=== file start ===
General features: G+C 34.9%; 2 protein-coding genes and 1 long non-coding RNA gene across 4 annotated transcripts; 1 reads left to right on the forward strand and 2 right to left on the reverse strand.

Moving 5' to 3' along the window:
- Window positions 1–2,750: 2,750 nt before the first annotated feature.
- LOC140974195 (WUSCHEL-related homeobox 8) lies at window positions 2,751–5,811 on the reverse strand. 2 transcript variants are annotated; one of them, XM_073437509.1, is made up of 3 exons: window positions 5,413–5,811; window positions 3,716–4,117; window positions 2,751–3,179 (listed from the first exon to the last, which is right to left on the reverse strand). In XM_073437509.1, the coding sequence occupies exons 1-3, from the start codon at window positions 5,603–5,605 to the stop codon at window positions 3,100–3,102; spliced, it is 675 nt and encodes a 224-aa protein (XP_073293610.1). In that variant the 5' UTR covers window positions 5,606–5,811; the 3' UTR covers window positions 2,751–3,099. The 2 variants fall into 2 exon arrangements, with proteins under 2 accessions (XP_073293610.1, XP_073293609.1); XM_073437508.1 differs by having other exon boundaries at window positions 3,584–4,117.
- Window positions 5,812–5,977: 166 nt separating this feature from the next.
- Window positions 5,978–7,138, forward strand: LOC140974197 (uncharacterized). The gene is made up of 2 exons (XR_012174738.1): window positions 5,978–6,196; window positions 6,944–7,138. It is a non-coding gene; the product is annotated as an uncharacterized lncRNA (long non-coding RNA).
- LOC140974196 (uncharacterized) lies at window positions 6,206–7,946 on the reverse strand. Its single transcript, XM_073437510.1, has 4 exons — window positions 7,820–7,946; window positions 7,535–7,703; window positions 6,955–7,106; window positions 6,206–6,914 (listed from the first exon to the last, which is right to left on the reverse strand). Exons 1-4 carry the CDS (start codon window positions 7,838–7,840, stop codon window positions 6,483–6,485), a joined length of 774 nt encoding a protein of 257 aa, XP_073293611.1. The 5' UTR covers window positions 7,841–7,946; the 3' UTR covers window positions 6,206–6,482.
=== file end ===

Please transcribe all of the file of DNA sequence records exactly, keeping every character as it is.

General features: G+C 34.9%; 2 protein-coding genes and 1 long non-coding RNA gene across 4 annotated transcripts; 1 reads left to right on the forward strand and 2 right to left on the reverse strand.

Moving 5' to 3' along the window:
- Window positions 1–2,750: 2,750 nt before the first annotated feature.
- LOC140974195 (WUSCHEL-related homeobox 8) lies at window positions 2,751–5,811 on the reverse strand. 2 transcript variants are annotated; one of them, XM_073437509.1, is made up of 3 exons: window positions 5,413–5,811; window positions 3,716–4,117; window positions 2,751–3,179 (listed from the first exon to the last, which is right to left on the reverse strand). In XM_073437509.1, the coding sequence occupies exons 1-3, from the start codon at window positions 5,603–5,605 to the stop codon at window positions 3,100–3,102; spliced, it is 675 nt and encodes a 224-aa protein (XP_073293610.1). In that variant the 5' UTR covers window positions 5,606–5,811; the 3' UTR covers window positions 2,751–3,099. The 2 variants fall into 2 exon arrangements, with proteins under 2 accessions (XP_073293610.1, XP_073293609.1); XM_073437508.1 differs by having other exon boundaries at window positions 3,584–4,117.
- Window positions 5,812–5,977: 166 nt separating this feature from the next.
- Window positions 5,978–7,138, forward strand: LOC140974197 (uncharacterized). The gene is made up of 2 exons (XR_012174738.1): window positions 5,978–6,196; window positions 6,944–7,138. It is a non-coding gene; the product is annotated as an uncharacterized lncRNA (long non-coding RNA).
- LOC140974196 (uncharacterized) lies at window positions 6,206–7,946 on the reverse strand. Its single transcript, XM_073437510.1, has 4 exons — window positions 7,820–7,946; window positions 7,535–7,703; window positions 6,955–7,106; window positions 6,206–6,914 (listed from the first exon to the last, which is right to left on the reverse strand). Exons 1-4 carry the CDS (start codon window positions 7,838–7,840, stop codon window positions 6,483–6,485), a joined length of 774 nt encoding a protein of 257 aa, XP_073293611.1. The 5' UTR covers window positions 7,841–7,946; the 3' UTR covers window positions 6,206–6,482.